Outline of alignment using DTW. By identifying the optimal path that minimizes the total distance of the Euclidean distance matrix, the two surgical process models can be optimally aligned. DTW dynamic time warping.

In this paper, \({\text{d}}\left( {{\text{SPM}}_{{\text{i}}}^{\left( 1 \right)} ,{\text{SPM}}_{{\text{j}}}^{\left( 2 \right)} } \right){ }\) denotes the difference between the components \({\text{ac}}_{{\text{i}}}^{\left( 1 \right)}\) and \({\text{ac}}_{{\text{j}}}^{\left( 2 \right)}\) of SPM(1) and SPM(2), respectively.

$$d\left( {SPM_{i}^{\left( 1 \right)} ,SPM_{j}^{\left( 2 \right)} } \right) = \sqrt {\left( {ac_{i}^{\left( 1 \right)} - ac_{j}^{\left( 2 \right)} } \right)^{2} }$$

When comparing the experts and residents, the data on SPM of experts should be standardized because operations performed by experts vary, based on the individual or the surgery. However, the DTW algorithm can only make a one-to-one comparison. Therefore, we used the DTW barycenter averaging (DBA) method11, which can be extended to compare three or more sequences, based on the DTW algorithm, and can be used to average the sequences. Figure 4 shows the algorithm of the DBA method. The outline of the DBA algorithm is as follows:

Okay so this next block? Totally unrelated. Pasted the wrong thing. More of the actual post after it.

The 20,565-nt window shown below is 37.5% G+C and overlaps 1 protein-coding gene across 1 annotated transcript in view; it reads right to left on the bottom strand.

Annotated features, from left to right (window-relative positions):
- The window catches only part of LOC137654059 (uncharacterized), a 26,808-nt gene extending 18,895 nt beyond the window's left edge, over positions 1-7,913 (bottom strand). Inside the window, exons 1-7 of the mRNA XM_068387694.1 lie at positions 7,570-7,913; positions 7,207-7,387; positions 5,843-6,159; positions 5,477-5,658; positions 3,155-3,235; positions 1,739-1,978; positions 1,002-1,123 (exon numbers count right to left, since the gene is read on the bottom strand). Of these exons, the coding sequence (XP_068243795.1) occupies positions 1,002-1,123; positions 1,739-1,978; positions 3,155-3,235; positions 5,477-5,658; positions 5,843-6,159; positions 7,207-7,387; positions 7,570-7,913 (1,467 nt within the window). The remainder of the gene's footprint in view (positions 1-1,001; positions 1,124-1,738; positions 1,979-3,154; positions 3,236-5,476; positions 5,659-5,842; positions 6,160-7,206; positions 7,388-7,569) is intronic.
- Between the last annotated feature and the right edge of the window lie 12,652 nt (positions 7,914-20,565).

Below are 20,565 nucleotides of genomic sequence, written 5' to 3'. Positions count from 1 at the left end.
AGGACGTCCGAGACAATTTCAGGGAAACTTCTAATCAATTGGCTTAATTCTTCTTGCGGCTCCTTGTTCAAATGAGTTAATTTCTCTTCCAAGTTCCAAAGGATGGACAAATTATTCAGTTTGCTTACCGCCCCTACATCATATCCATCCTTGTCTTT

Figure 4
figure 4

Algorithm of DTW barycenter averaging. Important work may be overlooked if the initial reference SPM is too short. Therefore, we chose the one with the longest operation time for reference. DTW dynamic time warping, SPM surgical process model.